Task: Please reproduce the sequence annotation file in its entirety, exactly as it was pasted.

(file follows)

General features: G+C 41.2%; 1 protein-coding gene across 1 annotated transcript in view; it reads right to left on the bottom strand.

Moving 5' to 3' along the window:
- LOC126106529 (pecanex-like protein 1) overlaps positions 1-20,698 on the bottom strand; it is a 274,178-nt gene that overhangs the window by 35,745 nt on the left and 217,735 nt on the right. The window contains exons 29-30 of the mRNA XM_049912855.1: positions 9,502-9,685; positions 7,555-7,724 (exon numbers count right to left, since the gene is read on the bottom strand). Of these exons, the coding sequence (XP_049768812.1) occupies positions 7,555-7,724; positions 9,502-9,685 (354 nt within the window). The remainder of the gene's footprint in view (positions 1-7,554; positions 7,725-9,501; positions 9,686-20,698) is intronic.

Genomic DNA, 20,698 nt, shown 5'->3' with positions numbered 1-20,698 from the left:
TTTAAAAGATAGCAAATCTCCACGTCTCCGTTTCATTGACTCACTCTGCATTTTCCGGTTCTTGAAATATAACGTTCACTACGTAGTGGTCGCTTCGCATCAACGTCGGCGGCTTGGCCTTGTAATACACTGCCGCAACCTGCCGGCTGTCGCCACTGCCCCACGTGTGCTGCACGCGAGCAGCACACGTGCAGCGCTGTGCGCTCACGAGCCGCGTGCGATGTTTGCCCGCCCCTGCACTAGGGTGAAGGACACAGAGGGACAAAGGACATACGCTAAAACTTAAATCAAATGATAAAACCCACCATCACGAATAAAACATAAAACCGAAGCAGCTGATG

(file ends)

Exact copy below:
General features: G+C 41.2%; 1 protein-coding gene across 1 annotated transcript in view; it reads right to left on the bottom strand.

Moving 5' to 3' along the window:
- LOC126106529 (pecanex-like protein 1) overlaps positions 1-20,698 on the bottom strand; it is a 274,178-nt gene that overhangs the window by 35,745 nt on the left and 217,735 nt on the right. The window contains exons 29-30 of the mRNA XM_049912855.1: positions 9,502-9,685; positions 7,555-7,724 (exon numbers count right to left, since the gene is read on the bottom strand). Of these exons, the coding sequence (XP_049768812.1) occupies positions 7,555-7,724; positions 9,502-9,685 (354 nt within the window). The remainder of the gene's footprint in view (positions 1-7,554; positions 7,725-9,501; positions 9,686-20,698) is intronic.

Genomic DNA, 20,698 nt, shown 5'->3' with positions numbered 1-20,698 from the left:
TTTAAAAGATAGCAAATCTCCACGTCTCCGTTTCATTGACTCACTCTGCATTTTCCGGTTCTTGAAATATAACGTTCACTACGTAGTGGTCGCTTCGCATCAACGTCGGCGGCTTGGCCTTGTAATACACTGCCGCAACCTGCCGGCTGTCGCCACTGCCCCACGTGTGCTGCACGCGAGCAGCACACGTGCAGCGCTGTGCGCTCACGAGCCGCGTGCGATGTTTGCCCGCCCCTGCACTAGGGTGAAGGACACAGAGGGACAAAGGACATACGCTAAAACTTAAATCAAATGATAAAACCCACCATCACGAATAAAACATAAAACCGAAGCAGCTGATG